available at cemetery. Tales from the Crypt is an award-winning project of history students from the Columbus-based Mississippi School for Mathematics and Science.

Half Marathon 5k Run: Saturday, April 2.
7 a.m.: Half Marathon. 8 a.m.: 5k Run.
Register at:

Catfish In The Alley: Saturday, April 2. 10 a.m.-6 p.m. Enjoy fresh fried catfish and live blues in Columbus’s historic Catfish Alley. Catfish cook-off in downtown Columbus.

Artisans Alley: Saturday, April 2. 10 a.m.-3 p.m. Handcrafted period articles and food items. Tennessee Williams Home at 300 Main Street.

Chanticleer: Sunday, April 3. 7 p.m. “The world’s reigning male chorus” and Grammy Award-winning ensemble performs at The W Campus.

Garden Party: Saturday, April 9. Stroll through Colonnade Garden with mint juleps and cheese straws. $15 admission. 620 Second Street South

Area Attractions

Tennessee Williams Welcome Center: This was the first home of playwright Tennessee Williams, who was born in Columbus in 1911. He spent his beginning years in an old (1875) Victorian home that was the rectory for St. Paul’s Episcopal Church. Williams’ grandfather, Reverend Walker Dakin, served as minister for the church. Williams’ home was saved from demolition and restored and has been designated a National Literary Landmark. Accommodating staff. Helpful literature and Southern merchandise for sale. Complimentary coffee and bottled water. Restrooms.

Historic Home Tours: Some homes are open daily. Inquire at the Welcome Center.

Friendship Cemetery: The site of the first Memorial Day celebration in 1866. Thousands of casualties from the Battle of Shiloh were buried in this cemetery.

The W (formerly Mississippi University for Women): The oldest public college for women in the United States and home to 23 National Register properties. Pulitzer Prize-winning author Eudora Welty attended the “W.”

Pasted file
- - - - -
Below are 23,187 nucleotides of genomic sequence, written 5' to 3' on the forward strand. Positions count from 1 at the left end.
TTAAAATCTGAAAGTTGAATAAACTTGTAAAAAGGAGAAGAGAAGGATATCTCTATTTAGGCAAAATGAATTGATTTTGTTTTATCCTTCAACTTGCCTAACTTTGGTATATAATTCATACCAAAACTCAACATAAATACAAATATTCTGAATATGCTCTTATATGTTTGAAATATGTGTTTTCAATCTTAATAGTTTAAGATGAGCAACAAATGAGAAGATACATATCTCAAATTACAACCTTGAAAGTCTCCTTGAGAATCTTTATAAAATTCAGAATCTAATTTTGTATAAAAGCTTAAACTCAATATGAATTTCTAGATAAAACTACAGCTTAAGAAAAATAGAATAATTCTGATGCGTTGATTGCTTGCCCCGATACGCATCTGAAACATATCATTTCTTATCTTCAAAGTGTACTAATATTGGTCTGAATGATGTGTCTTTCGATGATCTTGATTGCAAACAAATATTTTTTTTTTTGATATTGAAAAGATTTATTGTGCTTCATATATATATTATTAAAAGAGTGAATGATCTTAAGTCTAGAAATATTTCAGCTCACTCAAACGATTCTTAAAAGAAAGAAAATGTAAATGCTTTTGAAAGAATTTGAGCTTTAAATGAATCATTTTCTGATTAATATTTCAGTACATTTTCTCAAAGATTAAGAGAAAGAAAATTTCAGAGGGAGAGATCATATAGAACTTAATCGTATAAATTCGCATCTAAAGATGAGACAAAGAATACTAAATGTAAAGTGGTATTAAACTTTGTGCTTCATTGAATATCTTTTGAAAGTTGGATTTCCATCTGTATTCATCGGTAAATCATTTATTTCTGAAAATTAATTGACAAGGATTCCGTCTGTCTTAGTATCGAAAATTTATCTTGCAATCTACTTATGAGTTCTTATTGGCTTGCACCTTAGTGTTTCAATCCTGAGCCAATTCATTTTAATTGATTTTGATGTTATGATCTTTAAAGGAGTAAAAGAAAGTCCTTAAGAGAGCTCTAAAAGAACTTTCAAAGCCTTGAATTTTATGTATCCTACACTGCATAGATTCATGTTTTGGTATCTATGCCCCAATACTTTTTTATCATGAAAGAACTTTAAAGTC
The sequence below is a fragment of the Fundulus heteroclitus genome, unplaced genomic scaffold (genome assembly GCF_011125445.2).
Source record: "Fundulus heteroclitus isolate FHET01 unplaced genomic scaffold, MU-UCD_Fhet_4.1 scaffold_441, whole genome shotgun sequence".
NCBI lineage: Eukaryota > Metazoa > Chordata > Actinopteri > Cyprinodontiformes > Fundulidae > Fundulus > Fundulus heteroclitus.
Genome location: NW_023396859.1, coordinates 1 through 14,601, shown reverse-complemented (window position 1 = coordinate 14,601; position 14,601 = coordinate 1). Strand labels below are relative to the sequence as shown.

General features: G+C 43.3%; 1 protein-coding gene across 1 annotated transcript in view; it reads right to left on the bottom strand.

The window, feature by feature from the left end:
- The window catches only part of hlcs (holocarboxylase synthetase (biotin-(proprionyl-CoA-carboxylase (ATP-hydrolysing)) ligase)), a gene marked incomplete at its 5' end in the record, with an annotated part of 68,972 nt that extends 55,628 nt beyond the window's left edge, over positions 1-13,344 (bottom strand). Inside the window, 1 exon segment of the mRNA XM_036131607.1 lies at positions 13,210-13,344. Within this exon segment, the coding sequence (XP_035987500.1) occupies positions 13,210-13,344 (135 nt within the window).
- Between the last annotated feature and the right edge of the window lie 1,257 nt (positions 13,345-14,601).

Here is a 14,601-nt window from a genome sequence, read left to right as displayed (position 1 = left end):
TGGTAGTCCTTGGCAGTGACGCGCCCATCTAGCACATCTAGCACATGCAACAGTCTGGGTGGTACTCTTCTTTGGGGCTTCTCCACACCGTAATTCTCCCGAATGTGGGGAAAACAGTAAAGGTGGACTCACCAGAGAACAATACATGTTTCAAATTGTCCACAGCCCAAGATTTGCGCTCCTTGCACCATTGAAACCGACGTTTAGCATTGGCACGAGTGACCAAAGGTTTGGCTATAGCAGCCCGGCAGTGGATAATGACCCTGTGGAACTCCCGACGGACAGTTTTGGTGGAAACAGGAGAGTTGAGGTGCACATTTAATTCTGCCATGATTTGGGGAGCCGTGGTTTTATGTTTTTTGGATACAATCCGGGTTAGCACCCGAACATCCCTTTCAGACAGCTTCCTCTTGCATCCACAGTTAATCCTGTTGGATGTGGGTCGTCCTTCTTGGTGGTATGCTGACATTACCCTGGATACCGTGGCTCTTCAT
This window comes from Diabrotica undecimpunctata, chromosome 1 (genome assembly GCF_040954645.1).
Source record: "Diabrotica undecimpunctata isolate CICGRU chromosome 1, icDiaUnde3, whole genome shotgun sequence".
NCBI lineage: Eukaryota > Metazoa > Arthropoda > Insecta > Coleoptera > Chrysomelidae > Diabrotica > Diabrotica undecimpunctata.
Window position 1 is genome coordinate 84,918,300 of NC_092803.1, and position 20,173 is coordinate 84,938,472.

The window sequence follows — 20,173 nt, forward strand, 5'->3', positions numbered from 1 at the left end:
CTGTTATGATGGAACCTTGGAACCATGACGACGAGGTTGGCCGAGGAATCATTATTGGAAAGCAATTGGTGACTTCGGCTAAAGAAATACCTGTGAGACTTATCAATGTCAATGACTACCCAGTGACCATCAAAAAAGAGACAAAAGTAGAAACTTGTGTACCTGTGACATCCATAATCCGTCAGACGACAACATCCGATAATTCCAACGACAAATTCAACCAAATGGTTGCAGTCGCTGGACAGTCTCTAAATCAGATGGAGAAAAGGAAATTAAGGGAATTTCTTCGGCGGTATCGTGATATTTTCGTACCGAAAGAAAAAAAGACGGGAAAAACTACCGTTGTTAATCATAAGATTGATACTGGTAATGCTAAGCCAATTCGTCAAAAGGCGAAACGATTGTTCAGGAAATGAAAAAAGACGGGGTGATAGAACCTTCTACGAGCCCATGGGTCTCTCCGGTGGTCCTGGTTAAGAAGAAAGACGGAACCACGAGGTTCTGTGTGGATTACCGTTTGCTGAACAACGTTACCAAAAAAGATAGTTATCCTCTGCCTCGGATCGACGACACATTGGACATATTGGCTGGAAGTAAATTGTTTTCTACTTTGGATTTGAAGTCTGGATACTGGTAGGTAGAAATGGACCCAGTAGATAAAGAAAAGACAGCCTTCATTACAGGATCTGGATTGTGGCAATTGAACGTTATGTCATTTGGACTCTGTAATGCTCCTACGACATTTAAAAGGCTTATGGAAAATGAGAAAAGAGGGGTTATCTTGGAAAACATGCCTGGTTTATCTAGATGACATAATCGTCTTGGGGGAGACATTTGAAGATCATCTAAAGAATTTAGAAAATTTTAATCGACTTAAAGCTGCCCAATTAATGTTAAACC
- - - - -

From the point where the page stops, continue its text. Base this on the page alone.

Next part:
Waverly Plantation Mansion: A National Historic Landmark (circa 1852) and one of the most photographed homes of the South. From its octagonal shaped cupola to its self-supporting curved stairway, Waverly is unique among antebellum plantation homes in the South. Note: Waverley was the inspiration for the settings in Eudora Welty’s “Delta Wedding.” Be sure to visit owner Robert Snow’s antique shop next door to the mansion. Phone: (800) 920-3533 or (662) 494-1399. Open daily from 9 a.m. to 5 p.m. year round.

The W Courtesy of

The W
Courtesy of

Upcoming Calendar Of Events

Tennessee Williams Tribute

Eudora Welty Writer’s Symposium

Decorative Arts and Preservation Forum &
Antiques Show and Sale

Save The Dates:
Pilgrimage 2017: March 27-April 8
Pilgrimage 2018: April 2-April 14
Pilgrimage 2019: March 30-April 13


What To Know

The Columbus Convention & Visitors Bureau
117 Third Street South
P.O. Box 789
Columbus, MS 39703
Phone: 662.329.1191 or 800.327.2686
Hours: Monday-Thursday: 8 am-5 pm
Social Media: Facebook, Instagram and Twitter

Tennessee Williams Home & Welcome Center
300 Main Street
Staff is available.
Monday-Saturday: 8:30 am-5:00 pm